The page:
Those are just a few examples of common types of accessories—different accessories may have different controls, but you access them by either tapping or touching and holding their accessory tiles.
View and Control Cameras
Cameras work in a unique way as opposed to most accessories. As I explained in Adjust Camera Settings, cameras are presented as live camera feed windows instead of the usual tiles. Tap the feed to see controls for the camera. Here are some things you can do with cameras in Home:
View recorded footage: If you are recording video, a timeline appears at the bottom of the screen, with a scrubber that you can touch and drag to see past recordings. (It disappears after a few seconds of inactivity; touch the screen to show it again.) After you drag the scrubber back, a calendar appears at the top of the screen. Tap a date to jump to recordings from that day (Figure 17).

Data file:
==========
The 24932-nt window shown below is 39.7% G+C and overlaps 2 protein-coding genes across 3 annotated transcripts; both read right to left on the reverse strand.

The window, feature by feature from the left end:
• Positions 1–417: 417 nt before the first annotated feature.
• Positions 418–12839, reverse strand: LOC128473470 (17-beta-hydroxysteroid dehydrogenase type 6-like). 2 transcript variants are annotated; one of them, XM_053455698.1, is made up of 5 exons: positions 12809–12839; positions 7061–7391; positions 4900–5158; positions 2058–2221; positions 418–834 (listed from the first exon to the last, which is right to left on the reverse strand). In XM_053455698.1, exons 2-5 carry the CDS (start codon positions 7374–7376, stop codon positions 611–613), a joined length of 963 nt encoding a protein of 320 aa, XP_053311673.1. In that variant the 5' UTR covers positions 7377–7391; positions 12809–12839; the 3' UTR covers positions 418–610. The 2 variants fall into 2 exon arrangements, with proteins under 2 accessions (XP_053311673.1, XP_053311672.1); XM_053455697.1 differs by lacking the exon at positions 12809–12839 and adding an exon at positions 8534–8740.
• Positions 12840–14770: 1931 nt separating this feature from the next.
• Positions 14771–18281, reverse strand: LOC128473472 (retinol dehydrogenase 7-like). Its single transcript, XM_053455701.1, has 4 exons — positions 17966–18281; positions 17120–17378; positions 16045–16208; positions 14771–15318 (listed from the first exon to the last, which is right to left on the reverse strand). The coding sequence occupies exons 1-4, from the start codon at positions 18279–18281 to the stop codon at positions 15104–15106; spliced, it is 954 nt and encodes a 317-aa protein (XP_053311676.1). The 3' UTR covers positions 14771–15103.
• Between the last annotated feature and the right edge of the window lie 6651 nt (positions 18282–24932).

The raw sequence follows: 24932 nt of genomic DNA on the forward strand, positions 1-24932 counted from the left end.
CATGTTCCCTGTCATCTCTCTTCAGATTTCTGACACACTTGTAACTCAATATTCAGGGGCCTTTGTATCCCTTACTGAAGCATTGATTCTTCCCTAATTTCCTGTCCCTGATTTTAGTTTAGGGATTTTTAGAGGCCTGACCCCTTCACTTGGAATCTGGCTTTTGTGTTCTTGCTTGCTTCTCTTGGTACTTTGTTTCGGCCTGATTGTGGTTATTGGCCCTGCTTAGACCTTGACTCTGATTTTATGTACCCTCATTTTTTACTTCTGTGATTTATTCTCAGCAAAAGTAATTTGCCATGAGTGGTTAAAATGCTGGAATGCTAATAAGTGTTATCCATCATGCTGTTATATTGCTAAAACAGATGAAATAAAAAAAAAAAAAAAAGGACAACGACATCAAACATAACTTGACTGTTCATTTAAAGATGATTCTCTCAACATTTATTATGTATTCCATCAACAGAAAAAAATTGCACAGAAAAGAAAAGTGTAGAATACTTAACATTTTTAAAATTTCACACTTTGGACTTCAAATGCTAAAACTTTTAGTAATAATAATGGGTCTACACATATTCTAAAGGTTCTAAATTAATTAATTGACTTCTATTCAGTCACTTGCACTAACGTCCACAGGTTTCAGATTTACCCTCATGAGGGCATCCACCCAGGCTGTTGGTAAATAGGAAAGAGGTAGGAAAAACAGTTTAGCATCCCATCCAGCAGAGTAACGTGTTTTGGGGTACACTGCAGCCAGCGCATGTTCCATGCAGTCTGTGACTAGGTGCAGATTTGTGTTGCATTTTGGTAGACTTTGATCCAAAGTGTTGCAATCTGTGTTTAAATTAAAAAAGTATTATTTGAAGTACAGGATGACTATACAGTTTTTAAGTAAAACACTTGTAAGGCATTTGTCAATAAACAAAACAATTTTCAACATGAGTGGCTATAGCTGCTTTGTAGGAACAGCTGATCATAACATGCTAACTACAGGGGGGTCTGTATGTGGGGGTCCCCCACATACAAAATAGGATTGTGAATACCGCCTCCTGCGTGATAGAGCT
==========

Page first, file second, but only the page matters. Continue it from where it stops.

If you’ve set the camera to only record when it detects a person , animal , or vehicle , it will tag those recorded clips with an icon. Also, if you’ve set up facial recognition, a tooltip appears above the timeline with the name of the person identified.
Share a recording: The Share icon is always visible, but dimmed while viewing the live feed. However, when viewing a recording, you can tap it to pull up the share sheet and send it elsewhere.
Switch to a live feed: Tap LIVE at any time to switch to the live feed.
Control nearby accessories: Tap the Accessories icon to view nearby accessories that you can control (assuming you’ve set up rooms correctly; see Explore Homes, Rooms, and Zones).
Mute camera audio: Tap the Volume icon.